ASIC just released its information sheet on initial coin offerings (ICOs), and it looks like the new cryptocurrency fundraising fad may come under its purview.

An ICO sits somewhere between an IPO and crowd-funding, but is neither. Like an IPO, ICOs are a form of fundraising where companies issue investors with coins or tokens (instead of shares) in return for certain rights. However, more akin to crowd-funding, these coins / tokens typically give access to products, platforms or Blockchain related services, rather than voting or dividend rights.

Will they be regulated by ASIC?

It depends. The regulator will look at how the ICO is structured and operated and the rights attached to the coin offered through the ICO. ASIC has identified 4 corporations law areas that may capture an ICO:

  1. Managed investment schemes (MIS) - If the value of a coin is related to the management of an arrangement where, for example, people contribute assets (such as digital currency) to obtain an interest in the scheme or to be used in a common enterprise to produce financial benefits or interests in property, then it's likely your ICO is an MIS.
  2. Share offerings - Where the ICO is used to fund the company generally (rather than a project or product), then the coins may fall within the definition of a share. ASIC will be paying particular attention to the issuer's white paper to determine whether the rights attaching to the coin are similar to that of a share.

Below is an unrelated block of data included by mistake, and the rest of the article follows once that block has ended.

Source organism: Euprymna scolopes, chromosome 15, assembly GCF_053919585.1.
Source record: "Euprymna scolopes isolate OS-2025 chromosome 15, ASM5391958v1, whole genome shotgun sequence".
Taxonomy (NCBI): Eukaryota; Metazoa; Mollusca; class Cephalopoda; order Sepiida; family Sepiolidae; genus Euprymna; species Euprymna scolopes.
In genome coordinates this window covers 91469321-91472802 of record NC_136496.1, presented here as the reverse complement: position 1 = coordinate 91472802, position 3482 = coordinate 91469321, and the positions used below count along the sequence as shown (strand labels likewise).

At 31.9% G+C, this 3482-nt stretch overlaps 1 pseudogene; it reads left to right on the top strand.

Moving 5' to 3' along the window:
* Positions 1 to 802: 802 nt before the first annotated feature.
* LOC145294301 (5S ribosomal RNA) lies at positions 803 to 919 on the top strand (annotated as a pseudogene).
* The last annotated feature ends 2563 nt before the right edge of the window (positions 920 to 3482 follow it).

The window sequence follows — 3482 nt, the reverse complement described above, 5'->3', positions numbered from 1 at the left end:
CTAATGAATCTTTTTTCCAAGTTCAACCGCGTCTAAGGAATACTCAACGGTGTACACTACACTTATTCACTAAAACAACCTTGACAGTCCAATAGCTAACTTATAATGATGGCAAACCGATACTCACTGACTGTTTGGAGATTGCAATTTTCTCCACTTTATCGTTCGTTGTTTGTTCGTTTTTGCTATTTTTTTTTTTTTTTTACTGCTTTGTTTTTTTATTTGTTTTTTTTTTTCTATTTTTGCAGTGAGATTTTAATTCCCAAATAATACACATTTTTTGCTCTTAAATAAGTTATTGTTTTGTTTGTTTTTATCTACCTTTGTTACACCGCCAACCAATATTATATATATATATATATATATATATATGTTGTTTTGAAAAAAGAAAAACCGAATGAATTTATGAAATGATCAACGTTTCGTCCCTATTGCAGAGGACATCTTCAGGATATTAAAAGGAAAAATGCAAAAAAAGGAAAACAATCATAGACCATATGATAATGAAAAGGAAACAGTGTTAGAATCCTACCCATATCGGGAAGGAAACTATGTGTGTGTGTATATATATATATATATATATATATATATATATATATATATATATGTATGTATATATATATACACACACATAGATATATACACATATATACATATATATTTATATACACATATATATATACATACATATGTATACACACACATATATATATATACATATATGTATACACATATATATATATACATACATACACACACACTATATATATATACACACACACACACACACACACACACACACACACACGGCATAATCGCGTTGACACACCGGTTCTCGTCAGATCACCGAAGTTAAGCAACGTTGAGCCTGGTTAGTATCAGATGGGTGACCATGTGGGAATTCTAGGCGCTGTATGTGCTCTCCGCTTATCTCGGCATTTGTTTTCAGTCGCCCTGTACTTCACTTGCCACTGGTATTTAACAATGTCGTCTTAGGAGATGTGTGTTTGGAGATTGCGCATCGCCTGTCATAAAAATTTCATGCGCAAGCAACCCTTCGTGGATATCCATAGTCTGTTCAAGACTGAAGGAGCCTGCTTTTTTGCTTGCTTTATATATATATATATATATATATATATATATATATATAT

3. Derivatives - Like options or futures, if coins are priced on an underlying market or asset price moving in a certain direction before a time or event, which results in a payment being required as part of the rights or obligations attached to the coin, then it may be a derivative.
  4. Non-cash payment facilities (NCP) - It's unlikely an issuer will be a NCP but, if the ICO involves non-cash payments made to a number of payees, or payments are made in something other than cash and are converted to fiat currency (aka cash money) to complete the payment, then it might be captured.

Either way, think about your investor

Whether your ICO falls under ASIC's regulation or not, if you're running an ICO, make sure you include enough information so that potential coinholders can make an informed decision on whether to invest. ICOs, like any offer in trade or commerce, will in any event be subject to the laws around misleading or deceptive conduct. So think about what goes in your promotional materials and white papers before your offering.

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